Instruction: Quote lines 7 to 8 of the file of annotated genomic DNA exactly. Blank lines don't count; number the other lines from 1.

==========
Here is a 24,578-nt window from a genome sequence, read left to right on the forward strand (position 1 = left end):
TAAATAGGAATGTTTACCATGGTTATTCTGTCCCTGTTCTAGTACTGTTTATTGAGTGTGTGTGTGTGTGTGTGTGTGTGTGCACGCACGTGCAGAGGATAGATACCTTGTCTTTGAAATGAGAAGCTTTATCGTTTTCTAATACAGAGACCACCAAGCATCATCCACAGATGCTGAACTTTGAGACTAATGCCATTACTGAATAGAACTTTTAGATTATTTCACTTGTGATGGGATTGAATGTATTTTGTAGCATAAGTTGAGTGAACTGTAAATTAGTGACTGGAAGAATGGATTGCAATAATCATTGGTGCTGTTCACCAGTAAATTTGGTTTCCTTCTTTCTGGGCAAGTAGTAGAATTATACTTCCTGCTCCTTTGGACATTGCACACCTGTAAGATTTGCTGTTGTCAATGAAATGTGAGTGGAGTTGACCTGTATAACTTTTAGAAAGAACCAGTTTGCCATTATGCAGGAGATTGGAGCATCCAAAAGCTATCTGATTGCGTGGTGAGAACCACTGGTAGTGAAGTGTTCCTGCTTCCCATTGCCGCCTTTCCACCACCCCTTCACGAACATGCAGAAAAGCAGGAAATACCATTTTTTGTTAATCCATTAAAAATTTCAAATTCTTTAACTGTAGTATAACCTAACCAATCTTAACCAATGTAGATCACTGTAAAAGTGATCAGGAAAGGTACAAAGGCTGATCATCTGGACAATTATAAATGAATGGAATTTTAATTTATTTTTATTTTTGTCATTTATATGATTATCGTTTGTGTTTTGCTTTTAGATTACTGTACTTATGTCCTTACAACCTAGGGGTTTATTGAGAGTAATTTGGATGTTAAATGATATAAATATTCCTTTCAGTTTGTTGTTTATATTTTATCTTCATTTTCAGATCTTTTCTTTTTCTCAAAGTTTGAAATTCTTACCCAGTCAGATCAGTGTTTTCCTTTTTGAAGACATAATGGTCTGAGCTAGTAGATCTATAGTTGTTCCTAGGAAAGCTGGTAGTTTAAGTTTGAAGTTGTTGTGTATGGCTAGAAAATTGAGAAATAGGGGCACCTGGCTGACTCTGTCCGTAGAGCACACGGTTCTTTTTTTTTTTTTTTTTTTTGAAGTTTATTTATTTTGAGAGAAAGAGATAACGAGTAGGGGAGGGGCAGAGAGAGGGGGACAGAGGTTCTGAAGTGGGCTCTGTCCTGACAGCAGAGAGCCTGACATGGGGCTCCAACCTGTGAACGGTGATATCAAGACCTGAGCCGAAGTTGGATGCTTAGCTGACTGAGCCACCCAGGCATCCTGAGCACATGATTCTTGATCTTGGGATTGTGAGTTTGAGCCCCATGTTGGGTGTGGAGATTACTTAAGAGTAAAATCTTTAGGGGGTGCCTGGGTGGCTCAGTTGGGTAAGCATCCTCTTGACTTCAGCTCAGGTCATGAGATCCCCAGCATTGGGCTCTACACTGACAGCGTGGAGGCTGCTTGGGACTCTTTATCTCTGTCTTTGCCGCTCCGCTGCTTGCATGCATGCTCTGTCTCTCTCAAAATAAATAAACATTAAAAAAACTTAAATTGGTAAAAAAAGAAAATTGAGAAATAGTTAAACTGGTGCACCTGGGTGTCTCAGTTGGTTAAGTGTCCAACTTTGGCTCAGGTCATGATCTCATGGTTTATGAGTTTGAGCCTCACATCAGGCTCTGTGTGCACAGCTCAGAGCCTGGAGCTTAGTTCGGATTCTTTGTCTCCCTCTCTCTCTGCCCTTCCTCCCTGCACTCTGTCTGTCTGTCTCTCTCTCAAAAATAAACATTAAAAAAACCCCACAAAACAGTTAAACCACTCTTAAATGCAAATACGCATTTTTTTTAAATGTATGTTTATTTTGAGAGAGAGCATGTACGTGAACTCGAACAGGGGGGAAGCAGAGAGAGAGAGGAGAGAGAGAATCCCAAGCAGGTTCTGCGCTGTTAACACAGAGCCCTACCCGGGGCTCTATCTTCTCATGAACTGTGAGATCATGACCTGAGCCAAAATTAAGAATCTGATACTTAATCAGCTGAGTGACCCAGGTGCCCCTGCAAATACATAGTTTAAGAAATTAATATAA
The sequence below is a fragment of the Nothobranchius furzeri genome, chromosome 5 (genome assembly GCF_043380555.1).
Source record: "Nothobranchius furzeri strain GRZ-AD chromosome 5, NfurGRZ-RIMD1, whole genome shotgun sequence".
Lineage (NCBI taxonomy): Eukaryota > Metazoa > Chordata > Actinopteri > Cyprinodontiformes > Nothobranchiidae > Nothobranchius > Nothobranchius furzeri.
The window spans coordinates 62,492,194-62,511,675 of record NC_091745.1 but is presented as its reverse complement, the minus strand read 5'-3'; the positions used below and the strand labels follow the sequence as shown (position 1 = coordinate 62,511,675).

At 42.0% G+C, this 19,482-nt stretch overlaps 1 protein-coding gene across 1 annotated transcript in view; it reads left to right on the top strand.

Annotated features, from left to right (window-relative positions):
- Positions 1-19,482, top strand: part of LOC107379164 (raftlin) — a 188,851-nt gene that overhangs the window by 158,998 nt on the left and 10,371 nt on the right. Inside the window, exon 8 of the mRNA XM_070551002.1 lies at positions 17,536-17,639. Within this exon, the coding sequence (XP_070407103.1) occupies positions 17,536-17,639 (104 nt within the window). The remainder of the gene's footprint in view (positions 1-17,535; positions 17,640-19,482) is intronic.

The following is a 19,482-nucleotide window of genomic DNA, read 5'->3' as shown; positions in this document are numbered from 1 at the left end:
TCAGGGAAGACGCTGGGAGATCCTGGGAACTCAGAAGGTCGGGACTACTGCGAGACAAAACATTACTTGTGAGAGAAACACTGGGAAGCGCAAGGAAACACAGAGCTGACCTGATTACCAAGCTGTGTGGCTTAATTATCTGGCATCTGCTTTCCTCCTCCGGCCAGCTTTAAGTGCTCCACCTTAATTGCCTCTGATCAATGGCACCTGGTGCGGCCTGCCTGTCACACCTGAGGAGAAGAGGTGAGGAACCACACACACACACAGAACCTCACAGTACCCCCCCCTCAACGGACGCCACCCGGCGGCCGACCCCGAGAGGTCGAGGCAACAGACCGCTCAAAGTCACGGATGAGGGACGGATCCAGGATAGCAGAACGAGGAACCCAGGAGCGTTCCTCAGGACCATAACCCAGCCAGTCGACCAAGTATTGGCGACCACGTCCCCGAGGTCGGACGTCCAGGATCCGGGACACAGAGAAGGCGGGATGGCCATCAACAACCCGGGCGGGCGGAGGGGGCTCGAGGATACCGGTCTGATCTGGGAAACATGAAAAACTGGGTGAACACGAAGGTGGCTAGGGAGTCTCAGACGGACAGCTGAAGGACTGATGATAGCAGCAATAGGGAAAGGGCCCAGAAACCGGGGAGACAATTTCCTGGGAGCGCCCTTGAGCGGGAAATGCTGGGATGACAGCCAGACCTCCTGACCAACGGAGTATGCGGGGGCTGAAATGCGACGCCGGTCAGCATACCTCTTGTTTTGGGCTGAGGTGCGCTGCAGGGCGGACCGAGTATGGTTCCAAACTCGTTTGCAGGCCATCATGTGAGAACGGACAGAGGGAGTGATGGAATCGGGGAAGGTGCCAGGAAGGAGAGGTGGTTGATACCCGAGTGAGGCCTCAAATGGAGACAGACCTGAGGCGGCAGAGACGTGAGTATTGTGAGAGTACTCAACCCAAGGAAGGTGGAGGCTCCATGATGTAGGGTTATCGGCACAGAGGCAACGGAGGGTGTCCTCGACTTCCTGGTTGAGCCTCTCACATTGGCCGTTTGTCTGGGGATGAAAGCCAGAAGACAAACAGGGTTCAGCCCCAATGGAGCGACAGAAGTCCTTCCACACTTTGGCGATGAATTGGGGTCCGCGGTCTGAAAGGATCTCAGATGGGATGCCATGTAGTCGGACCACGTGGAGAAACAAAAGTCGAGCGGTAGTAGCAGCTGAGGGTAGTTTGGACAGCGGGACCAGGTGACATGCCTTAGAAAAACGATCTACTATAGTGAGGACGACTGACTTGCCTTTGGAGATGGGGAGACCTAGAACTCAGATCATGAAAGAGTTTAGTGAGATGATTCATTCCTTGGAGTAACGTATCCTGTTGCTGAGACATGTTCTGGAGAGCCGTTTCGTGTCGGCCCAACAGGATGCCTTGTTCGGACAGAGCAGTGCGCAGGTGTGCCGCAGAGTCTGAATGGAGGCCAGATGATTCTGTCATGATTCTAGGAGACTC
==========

At 42.0% G+C, this 19,482-nt stretch overlaps 1 protein-coding gene across 1 annotated transcript in view; it reads left to right on the top strand.

Annotated features, from left to right (window-relative positions):